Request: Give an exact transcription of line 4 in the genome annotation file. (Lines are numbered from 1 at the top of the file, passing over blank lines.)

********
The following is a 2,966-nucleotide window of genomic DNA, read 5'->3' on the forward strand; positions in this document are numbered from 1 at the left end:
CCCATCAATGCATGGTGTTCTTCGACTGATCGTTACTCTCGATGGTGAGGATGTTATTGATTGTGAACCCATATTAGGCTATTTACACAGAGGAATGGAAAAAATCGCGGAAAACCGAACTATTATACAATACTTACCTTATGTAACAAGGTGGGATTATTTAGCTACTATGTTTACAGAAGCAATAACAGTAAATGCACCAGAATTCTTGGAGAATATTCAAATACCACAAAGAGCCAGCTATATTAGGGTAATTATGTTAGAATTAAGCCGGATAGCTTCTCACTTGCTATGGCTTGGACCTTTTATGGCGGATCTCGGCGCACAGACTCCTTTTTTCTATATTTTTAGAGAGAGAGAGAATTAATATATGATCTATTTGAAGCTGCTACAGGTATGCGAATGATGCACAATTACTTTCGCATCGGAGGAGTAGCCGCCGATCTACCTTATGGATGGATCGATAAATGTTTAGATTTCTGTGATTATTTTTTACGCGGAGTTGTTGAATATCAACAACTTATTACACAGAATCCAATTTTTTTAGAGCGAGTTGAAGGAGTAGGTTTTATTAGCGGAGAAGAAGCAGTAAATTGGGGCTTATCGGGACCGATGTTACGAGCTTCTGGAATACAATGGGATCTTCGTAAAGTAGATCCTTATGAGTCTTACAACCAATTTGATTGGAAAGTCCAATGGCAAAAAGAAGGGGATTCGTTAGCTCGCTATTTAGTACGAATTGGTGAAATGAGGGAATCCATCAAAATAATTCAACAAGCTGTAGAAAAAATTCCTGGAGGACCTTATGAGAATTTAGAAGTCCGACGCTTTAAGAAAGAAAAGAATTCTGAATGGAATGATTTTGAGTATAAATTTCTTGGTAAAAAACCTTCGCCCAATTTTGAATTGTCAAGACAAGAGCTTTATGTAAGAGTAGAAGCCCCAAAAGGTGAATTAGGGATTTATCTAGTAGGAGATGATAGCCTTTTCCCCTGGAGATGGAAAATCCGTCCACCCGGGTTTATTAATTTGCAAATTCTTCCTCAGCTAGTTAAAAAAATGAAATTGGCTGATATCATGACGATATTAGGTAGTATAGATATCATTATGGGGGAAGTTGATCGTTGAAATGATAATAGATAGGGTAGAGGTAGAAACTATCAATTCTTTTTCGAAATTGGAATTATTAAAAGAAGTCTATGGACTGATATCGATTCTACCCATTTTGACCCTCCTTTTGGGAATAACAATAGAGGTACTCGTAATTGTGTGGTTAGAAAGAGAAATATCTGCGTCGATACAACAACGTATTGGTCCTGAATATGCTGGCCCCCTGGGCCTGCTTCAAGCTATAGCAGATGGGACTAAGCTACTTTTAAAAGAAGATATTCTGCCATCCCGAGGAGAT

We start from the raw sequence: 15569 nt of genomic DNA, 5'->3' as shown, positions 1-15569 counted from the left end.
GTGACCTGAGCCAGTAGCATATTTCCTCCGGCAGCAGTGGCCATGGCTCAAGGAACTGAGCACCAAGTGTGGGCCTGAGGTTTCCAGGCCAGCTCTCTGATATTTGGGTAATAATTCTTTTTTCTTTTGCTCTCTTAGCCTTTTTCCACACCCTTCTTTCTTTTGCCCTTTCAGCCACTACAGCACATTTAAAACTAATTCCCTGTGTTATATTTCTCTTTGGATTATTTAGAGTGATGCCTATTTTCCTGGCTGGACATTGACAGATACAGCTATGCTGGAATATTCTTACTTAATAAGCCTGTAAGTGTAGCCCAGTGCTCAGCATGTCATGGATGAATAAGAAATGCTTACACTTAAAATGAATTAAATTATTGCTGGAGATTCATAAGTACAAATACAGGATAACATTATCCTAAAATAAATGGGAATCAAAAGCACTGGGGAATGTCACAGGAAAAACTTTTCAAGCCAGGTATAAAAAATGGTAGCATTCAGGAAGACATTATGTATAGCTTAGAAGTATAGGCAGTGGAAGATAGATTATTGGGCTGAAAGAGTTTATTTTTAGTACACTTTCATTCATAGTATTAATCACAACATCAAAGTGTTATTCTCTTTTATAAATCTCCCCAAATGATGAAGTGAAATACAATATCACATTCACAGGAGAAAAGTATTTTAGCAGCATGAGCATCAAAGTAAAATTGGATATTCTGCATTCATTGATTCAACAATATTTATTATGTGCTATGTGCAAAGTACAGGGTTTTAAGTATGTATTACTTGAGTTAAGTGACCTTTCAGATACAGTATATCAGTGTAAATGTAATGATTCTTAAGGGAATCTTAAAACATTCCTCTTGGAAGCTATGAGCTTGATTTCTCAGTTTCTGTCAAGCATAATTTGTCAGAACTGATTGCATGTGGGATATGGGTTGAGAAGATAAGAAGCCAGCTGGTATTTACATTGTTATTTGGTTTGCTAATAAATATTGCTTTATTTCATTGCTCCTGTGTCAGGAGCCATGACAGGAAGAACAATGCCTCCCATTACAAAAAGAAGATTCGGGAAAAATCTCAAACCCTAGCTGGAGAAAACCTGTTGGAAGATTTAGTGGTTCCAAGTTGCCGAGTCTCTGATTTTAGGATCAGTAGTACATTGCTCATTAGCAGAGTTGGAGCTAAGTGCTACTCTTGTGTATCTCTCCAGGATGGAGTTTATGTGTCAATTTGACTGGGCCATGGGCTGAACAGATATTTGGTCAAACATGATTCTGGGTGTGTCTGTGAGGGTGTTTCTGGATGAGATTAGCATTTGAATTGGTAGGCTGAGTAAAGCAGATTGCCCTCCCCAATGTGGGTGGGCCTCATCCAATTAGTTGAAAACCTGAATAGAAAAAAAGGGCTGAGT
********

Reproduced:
GTGACCTGAGCCAGTAGCATATTTCCTCCGGCAGCAGTGGCCATGGCTCAAGGAACTGAGCACCAAGTGTGGGCCTGAGGTTTCCAGGCCAGCTCTCTGATATTTGGGTAATAATTCTTTTTTCTTTTGCTCTCTTAGCCTTTTTCCACACCCTTCTTTCTTTTGCCCTTTCAGCCACTACAGCACATTTAAAACTAATTCCCTGTGTTATATTTCTCTTTGGATTATTTAGAGTGATGCCTATTTTCCTGGCTGGACATTGACAGATACAGCTATGCTGGAATATTCTTACTTAATAAGCCTGTAAGTGTAGCCCAGTGCTCAGCATGTCATGGATGAATAAGAAATGCTTACACTTAAAATGAATTAAATTATTGCTGGAGATTCATAAGTACAAATACAGGATAACATTATCCTAAAATAAATGGGAATCAAAAGCACTGGGGAATGTCACAGGAAAAACTTTTCAAGCCAGGTATAAAAAATGGTAGCATTCAGGAAGACATTATGTATAGCTTAGAAGTATAGGCAGTGGAAGATAGATTATTGGGCTGAAAGAGTTTATTTTTAGTACACTTTCATTCATAGTATTAATCACAACATCAAAGTGTTATTCTCTTTTATAAATCTCCCCAAATGATGAAGTGAAATACAATATCACATTCACAGGAGAAAAGTATTTTAGCAGCATGAGCATCAAAGTAAAATTGGATATTCTGCATTCATTGATTCAACAATATTTATTATGTGCTATGTGCAAAGTACAGGGTTTTAAGTATGTATTACTTGAGTTAAGTGACCTTTCAGATACAGTATATCAGTGTAAATGTAATGATTCTTAAGGGAATCTTAAAACATTCCTCTTGGAAGCTATGAGCTTGATTTCTCAGTTTCTGTCAAGCATAATTTGTCAGAACTGATTGCATGTGGGATATGGGTTGAGAAGATAAGAAGCCAGCTGGTATTTACATTGTTATTTGGTTTGCTAATAAATATTGCTTTATTTCATTGCTCCTGTGTCAGGAGCCATGACAGGAAGAACAATGCCTCCCATTACAAAAAGAAGATTCGGGAAAAATCTCAAACCCTAGCTGGAGAAAACCTGTTGGAAGATTTAGTGGTTCCAAGTTGCCGAGTCTCTGATTTTAGGATCAGTAGTACATTGCTCATTAGCAGAGTTGGAGCTAAGTGCTACTCTTGTGTATCTCTCCAGGATGGAGTTTATGTGTCAATTTGACTGGGCCATGGGCTGAACAGATATTTGGTCAAACATGATTCTGGGTGTGTCTGTGAGGGTGTTTCTGGATGAGATTAGCATTTGAATTGGTAGGCTGAGTAAAGCAGATTGCCCTCCCCAATGTGGGTGGGCCTCATCCAATTAGTTGAAAACCTGAATAGAAAAAAAGGGCTGAGT